The fort is not as artistic as the Amber Fort, yet it has it’s own charm. The walls of the fort are massive and are made up of red sandstone. Once to the parking lot, I started walking towards the centre of attraction of this fort – that’s the world’s largest cannon on wheels in the world – Jaivan! With Jaivan, I had no doubt why Jaigarh Fort served as the protective wall of Jaipur and Amber Fort! Jaigarh Fort served as the centre of artillery production for the Rajputs and it is here in this very fort the Jaivan was made in 1720! It was here – right infront of me; perhaps the largest cannon I have seen so far!

Jaivan was developed during the reign of Sawai Jai Singh II. It’s a massive cannon with a weight of about 50 tonnes and a barrel of about 6.15 m! It is said that this had been fired only once to test it’s range with ammunition of around 100 kg and it’s impact was such that the person who fired this succumbed to death before jumping into the water tank itself! 😦 Any guesses about the range? 😉 It’s around 38 kms! Would any enemy ever dare to attack this strong defence system? I doubt! :-p . From here we can see the Indian flag fluttering on top of the Diva Burj – the highest point in Jaigarh Fort and also the Jal Mahal in middle of the Man Sagar Lake.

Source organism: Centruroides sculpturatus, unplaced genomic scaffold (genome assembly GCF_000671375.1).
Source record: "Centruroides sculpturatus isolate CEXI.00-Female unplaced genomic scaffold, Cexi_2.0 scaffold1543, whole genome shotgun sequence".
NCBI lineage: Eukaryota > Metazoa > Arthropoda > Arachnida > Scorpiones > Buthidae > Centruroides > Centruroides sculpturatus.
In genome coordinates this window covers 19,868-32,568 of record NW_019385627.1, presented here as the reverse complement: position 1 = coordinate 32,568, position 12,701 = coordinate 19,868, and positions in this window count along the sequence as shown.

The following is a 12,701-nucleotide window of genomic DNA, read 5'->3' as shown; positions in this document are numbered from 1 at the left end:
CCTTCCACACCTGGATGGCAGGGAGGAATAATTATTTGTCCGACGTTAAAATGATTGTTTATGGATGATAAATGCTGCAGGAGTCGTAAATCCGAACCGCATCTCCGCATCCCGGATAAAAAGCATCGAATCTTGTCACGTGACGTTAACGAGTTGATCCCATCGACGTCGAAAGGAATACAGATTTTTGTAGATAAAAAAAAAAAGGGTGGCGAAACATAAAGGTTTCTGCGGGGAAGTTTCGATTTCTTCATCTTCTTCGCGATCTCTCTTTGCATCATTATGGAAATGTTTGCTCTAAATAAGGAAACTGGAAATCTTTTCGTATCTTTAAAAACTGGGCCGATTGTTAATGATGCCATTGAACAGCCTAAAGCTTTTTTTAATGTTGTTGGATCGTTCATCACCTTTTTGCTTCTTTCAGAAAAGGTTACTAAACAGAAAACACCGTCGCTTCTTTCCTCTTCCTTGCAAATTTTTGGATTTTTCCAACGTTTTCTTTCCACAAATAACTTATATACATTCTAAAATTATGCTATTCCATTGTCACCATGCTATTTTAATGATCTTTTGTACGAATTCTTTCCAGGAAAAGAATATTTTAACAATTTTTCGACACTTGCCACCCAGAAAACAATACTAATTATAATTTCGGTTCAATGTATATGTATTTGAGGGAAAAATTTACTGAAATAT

Next is another interesting part of this fort called the Vijay Garh – the fort’s armory where there were a lot of cannon balls, small and medium canons, various kinds of guns, arrows and bows were on display for the tourists. There are also pictures of Maharajas and other Generals from Indian Army. Perhaps, Jaigarh Fort is one of the few military structures of medieval India preserved almost intact! Further walking would lead us into the Shubat Niwas (Assembly hall for Warriors). We can also see the royal halls and court rooms which include the Aram Mandir and Vilas Mandir.

Though the fort is relatively a smaller one in comparison to the Amber Fort, it gives us an insight of the military strategies and weapons of the ferocious Rajputs! There are also two temples in the fort complex – the Ram Harihar temple built in the 10th century and the Kal Bhairav temple constructed in the 12th century. Don’t forget to seek their blessings before stepping out of this spectacular fort 🙂